MORAY spends 10 per cent of its pound;4.3 million special needs budget on supporting the children of RAF servicemen and women at Kinloss and Lossiemouth air bases.
The council has long argued that the air force presence, 10 per cent of the total RAF establishment in the UK, should be taken into account in the Government's financial allocations and is to raise the matter with the Scottish Executive.
A report by Kevin Gavin, the director of education, suggests the council may be a victim of its own success since "there is evidence RAF personnel request transfers from bases abroad where school systems are unable to cater as well for special needs pupils".
Officials are also concerned at the "turbulence" to the two primaries most directly affected, Abbeylands and Kinloss, by the high turnover of RAF personnel.
The council also points out that the upheaval facing Kinloss primary in particular effectively rules it out from any meaningful part in national target-setting.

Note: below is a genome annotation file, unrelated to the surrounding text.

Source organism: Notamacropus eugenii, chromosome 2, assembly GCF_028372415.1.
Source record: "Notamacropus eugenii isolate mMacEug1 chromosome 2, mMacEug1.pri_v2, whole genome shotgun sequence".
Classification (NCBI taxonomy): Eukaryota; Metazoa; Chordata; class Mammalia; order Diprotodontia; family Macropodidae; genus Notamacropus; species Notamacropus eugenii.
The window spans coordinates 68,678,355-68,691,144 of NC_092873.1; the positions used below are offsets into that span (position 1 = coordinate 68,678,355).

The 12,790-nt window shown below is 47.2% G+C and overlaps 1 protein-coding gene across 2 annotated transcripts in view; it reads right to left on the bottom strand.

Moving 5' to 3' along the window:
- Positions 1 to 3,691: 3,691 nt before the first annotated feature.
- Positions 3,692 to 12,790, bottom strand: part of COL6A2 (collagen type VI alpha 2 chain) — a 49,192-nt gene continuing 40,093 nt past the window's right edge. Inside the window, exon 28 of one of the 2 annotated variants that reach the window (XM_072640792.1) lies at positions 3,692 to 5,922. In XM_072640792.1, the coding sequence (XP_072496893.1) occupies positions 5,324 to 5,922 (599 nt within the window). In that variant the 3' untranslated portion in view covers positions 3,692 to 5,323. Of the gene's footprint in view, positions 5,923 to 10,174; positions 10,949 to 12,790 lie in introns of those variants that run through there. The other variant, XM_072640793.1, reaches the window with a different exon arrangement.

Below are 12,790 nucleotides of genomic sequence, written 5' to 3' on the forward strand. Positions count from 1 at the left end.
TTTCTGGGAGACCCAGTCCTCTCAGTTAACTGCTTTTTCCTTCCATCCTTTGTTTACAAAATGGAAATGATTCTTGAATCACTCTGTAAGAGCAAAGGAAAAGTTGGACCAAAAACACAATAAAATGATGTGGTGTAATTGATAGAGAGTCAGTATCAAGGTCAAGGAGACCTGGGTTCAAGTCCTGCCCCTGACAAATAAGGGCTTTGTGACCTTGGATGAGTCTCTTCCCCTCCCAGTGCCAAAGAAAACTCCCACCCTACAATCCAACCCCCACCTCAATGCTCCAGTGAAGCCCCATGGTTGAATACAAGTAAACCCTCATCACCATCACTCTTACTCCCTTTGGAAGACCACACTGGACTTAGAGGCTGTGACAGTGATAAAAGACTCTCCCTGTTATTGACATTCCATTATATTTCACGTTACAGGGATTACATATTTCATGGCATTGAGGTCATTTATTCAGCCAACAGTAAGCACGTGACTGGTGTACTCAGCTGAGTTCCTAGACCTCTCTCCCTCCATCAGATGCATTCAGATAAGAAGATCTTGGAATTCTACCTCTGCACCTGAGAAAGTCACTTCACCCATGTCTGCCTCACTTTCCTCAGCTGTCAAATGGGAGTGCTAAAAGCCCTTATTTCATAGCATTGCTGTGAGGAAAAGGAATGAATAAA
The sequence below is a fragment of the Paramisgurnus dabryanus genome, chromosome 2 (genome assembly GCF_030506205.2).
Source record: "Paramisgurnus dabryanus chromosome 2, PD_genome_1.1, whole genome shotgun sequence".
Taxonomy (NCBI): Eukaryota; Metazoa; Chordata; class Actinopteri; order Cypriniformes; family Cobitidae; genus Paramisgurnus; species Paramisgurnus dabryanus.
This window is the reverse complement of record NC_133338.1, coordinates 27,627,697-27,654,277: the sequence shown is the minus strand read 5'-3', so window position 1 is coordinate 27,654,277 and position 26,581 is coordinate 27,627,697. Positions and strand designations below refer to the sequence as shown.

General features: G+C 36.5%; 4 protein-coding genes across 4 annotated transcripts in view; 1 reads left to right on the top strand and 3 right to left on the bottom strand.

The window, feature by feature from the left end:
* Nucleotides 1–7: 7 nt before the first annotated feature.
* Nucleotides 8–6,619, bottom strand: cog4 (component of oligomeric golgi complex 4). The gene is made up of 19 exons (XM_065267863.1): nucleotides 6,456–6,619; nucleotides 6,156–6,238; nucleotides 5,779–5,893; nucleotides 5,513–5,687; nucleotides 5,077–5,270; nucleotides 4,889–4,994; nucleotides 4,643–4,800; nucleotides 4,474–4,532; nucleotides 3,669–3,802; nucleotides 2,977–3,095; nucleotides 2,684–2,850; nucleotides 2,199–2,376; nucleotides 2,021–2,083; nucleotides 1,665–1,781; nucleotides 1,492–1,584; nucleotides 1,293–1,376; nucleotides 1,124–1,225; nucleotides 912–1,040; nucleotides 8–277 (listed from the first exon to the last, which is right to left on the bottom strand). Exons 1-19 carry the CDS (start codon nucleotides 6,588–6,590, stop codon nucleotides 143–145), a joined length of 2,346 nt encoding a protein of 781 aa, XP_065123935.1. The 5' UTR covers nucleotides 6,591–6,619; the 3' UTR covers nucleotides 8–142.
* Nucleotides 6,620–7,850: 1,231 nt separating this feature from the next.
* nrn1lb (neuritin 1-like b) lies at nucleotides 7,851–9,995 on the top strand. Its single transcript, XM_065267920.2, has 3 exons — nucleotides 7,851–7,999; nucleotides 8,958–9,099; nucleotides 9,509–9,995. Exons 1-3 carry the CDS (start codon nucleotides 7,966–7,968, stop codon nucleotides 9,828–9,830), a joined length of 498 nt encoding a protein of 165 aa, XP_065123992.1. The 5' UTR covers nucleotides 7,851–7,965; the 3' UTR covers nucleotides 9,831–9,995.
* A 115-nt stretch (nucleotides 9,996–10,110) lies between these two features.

"It makes it virtually impossible to compare a number of schools with another school of similar size and location as the turbulence factor makes a mockery of any continuity and progression within the school," Mr Gavin has warned councillors.
Children from families which moved around a great deal brought "associated learning or behavioural difficulties which means that their needs require reassessment to avoid problems becoming entrenched. For these vulnerable pupils the constant change sometimes contributes to their insecurity and steps have to be taken to compensate for this."
The authority estimates that 13 special needs pupils from service families moved into the area in the course of last session, while only two moved out.
The council admits it has had no luck with previous approaches for help. The normal Government line is that, once allocations for local authorities are fixed, it is up to each council how it spends its money. The normal rejoinder is that the cash is never enough.
Mr Gavin stressed: "This is a very sensitive issue and Moray Council would in no way wish to raise fears or cause anxiety on the part of those RAF personnel with special needs children."